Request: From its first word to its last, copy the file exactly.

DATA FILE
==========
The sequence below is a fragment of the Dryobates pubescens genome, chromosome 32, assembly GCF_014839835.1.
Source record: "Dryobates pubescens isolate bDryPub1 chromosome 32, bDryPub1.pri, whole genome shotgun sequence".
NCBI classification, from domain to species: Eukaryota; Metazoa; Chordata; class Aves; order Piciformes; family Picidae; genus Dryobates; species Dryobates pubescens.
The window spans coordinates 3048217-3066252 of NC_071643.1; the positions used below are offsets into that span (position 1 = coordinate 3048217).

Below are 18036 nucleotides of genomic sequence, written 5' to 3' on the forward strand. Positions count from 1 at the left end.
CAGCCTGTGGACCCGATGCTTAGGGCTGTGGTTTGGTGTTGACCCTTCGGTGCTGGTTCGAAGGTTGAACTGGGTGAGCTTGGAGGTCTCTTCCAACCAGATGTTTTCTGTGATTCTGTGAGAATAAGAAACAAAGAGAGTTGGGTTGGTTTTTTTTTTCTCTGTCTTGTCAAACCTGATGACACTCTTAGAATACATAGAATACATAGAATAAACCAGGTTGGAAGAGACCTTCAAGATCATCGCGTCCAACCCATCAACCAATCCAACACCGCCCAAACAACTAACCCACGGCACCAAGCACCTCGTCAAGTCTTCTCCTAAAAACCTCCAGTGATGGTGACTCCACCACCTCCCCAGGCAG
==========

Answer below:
The sequence below is a fragment of the Dryobates pubescens genome, chromosome 32, assembly GCF_014839835.1.
Source record: "Dryobates pubescens isolate bDryPub1 chromosome 32, bDryPub1.pri, whole genome shotgun sequence".
NCBI classification, from domain to species: Eukaryota; Metazoa; Chordata; class Aves; order Piciformes; family Picidae; genus Dryobates; species Dryobates pubescens.
The window spans coordinates 3048217-3066252 of NC_071643.1; the positions used below are offsets into that span (position 1 = coordinate 3048217).

Below are 18036 nucleotides of genomic sequence, written 5' to 3' on the forward strand. Positions count from 1 at the left end.
CAGCCTGTGGACCCGATGCTTAGGGCTGTGGTTTGGTGTTGACCCTTCGGTGCTGGTTCGAAGGTTGAACTGGGTGAGCTTGGAGGTCTCTTCCAACCAGATGTTTTCTGTGATTCTGTGAGAATAAGAAACAAAGAGAGTTGGGTTGGTTTTTTTTTTCTCTGTCTTGTCAAACCTGATGACACTCTTAGAATACATAGAATACATAGAATAAACCAGGTTGGAAGAGACCTTCAAGATCATCGCGTCCAACCCATCAACCAATCCAACACCGCCCAAACAACTAACCCACGGCACCAAGCACCTCGTCAAGTCTTCTCCTAAAAACCTCCAGTGATGGTGACTCCACCACCTCCCCAGGCAG